Road trips can mean a lot of fun and adventure — the journey can be just as much fun as the destination! However, as anyone who’s ever sat in a car for an extended period of time can attest, they can also be cramped, hot, stressful and frustrating. It’s far worse if someone gets sick on the trip.
The difference between a great road trip and a nightmare ride lies in planning. If you plan your trip with health and safety in mind and avoid common car trip pitfalls, you’ll greatly increase your chances of things going smoothly and have healthy, happy passengers for the whole occasion.
The following are 11 ways to keep you and your family healthy during your car trip:
1. Get some zinc into your meals
Zinc is a crucially important mineral for keeping your immune system healthy and strong. If you get ample amounts of zinc in your diet, you’ll be far less likely to catch any bug that comes along. A deficiency in zinc has been linked to decreased immunity, and also to a higher risk of inflammatory illnesses.
While it’s important to eat foods containing zinc all year round, it may be especially wise to focus on these foods before a long car trip. That way, getting sneezed on at the gas station will be less of a threat to everyone’s health.
Just a few foods that are high in zinc include:
- Grass-fed beef
- Grass-fed lamb
- Organic turkey
- Sesame seeds
- Pepitas (pumpkin seeds)
- Crimini mushrooms
- Shiitake mushrooms
If you aren’t eating them already, include lots of zinc-containing foods in your meals several weeks before you go on your trip to make sure your immune system is primed.
2. Bring some citrus fruits
Another very important nutrient for the immune system is vitamin C. One great source of this important vitamin is citrus fruit. Along with adding these to your meals before you go on your trip, they’re great to pack for driving snacks. They’ll not only provide this important vitamin but also give you a blood sugar boost when you’re feeling fatigued.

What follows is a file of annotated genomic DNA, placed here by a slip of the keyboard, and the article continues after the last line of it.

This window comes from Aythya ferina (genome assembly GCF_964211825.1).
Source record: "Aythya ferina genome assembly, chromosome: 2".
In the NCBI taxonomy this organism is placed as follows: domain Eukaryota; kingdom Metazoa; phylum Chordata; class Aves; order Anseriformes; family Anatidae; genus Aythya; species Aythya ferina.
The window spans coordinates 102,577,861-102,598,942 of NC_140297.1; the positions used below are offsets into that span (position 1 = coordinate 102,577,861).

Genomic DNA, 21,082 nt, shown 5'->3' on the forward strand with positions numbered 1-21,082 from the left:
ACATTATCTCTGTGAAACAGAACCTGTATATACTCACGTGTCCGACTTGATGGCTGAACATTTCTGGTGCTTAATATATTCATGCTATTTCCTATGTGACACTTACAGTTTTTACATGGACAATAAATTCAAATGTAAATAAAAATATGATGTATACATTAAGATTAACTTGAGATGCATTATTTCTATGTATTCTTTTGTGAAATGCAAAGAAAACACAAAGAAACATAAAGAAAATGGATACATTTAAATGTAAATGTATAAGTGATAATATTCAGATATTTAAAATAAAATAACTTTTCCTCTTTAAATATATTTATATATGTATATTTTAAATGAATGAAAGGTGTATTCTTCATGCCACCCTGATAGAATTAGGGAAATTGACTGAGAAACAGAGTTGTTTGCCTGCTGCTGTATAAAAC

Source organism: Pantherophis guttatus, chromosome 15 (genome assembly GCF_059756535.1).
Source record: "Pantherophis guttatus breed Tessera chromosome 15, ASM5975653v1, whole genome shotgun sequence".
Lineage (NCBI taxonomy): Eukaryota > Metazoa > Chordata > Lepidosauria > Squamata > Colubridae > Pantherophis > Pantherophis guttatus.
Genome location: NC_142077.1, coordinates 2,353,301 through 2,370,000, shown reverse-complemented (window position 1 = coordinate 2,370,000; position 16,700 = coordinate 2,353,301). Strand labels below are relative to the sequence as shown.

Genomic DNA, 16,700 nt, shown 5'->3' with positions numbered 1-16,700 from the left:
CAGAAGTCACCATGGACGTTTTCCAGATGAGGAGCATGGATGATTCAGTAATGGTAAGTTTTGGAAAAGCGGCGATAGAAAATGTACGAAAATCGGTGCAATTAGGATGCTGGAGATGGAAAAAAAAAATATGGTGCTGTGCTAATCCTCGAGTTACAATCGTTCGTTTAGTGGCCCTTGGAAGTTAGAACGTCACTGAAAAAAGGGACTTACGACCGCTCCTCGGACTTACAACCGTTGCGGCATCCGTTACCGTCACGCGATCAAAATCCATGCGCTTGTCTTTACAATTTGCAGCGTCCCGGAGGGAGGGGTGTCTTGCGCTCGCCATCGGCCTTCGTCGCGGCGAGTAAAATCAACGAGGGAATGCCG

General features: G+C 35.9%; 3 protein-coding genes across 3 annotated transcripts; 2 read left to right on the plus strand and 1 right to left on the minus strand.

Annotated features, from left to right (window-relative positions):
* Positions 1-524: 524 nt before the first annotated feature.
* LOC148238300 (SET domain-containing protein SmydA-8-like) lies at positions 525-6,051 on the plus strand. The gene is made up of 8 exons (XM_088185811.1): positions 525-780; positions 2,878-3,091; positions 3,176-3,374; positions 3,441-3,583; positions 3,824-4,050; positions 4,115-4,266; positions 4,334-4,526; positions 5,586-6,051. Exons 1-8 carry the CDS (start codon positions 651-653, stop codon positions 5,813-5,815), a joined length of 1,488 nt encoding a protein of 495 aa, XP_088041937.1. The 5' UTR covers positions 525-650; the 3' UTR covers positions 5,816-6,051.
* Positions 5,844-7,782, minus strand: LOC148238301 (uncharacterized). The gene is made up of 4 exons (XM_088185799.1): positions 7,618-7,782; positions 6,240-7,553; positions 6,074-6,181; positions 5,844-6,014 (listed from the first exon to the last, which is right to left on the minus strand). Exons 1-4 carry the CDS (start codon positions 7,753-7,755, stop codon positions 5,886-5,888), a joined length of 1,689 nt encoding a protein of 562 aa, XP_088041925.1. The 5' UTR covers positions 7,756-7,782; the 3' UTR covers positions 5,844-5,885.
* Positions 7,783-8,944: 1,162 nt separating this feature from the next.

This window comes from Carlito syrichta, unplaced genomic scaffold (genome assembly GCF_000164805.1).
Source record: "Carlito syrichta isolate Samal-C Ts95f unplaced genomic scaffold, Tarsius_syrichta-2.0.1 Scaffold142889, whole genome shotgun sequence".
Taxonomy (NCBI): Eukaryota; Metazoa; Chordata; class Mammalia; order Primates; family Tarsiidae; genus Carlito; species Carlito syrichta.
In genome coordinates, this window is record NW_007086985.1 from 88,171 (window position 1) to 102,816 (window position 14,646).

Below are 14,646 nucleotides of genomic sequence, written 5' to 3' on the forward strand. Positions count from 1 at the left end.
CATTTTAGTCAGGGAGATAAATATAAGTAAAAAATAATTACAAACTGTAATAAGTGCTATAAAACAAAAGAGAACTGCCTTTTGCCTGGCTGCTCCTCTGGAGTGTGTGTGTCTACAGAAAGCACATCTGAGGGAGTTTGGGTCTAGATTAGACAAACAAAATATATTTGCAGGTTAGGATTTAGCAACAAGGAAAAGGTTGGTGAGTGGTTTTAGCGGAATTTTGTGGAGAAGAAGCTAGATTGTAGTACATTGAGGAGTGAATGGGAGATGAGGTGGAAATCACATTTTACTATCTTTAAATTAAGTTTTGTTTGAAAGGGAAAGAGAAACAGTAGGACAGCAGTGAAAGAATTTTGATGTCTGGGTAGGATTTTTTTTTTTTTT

Prep your oranges, tangerines, grapefruits and other citrus favorites by peeling and storing sections in containers. You could also make fresh juice from these fruits, and bring along in a reusable water bottle or thermos. Don’t forget to add lots of ice!
If you’re juicing, consider adding some strawberries, kiwi, papaya and guava to the mix — these fruits contain ample vitamin C as well.
3. Water, water and more water!
Hydration is vitally important, and especially so on a long trip. You’ll want to make sure to bring plenty of filtered water with you — bring more than you think you’ll need.
There’s always the option to stop and fill up your bottles on the way, but you can’t be sure of the quality of the tap water in all locations. Plus, buying bottled water just adds to plastic waste, not to mention the bottles may contain BPA (bisphenol A, a chemical compound linked to estrogen-like hormonal disruption) or other chemicals.
So, fill up your own reusable bottles and make sure to sip often!
4. Dress for the occasion
There’s nothing wrong with wanting to look good during your trip, but your number one priority should be comfort. Make sure you (and the kids) are dressed in comfortable, loose-fitting clothing. If you’re taking a trip in warm weather, consider open-toed shoes — feet get really sweaty in socks and sneakers after a while.
Not only does dressing comfortably make you feel better en route, it’s also important for reducing your risk of deep vein thrombosis, a condition characterized by blood clots in your limbs. These clots can travel through your bloodstream and cause organ damage or even death if not attended to in time. Sometimes, there are no symptoms, which makes it even scarier.
One way that these blood clots form is when you sit in the same position for long periods of time, and wearing tight clothing only aggravates the situation.
5. Get out and stretch
Speaking of sitting for long periods of time, you’ll need to get out of the car, stretch and go for a walk now and then. If you neglect to get out and stretch your legs, you could be putting yourself at risk for deep vein thrombosis, no matter how loose-fitting and comfortable your clothing is.
On the subject of deep vein thrombosis and car travel, Dr. Alan Lumsden, Houston Methodist Hospital’s chief of cardiovascular surgery, told HealthDay News:
“It’s a very serious condition that can simply be avoided by getting up and moving around… Symptoms include pain and tenderness, swelling, redness and increased warmth in one leg.” However, sometimes there are no symptoms at all, so prevention is key.
So, how often should you get out of the car? According to Dr. Lumsden: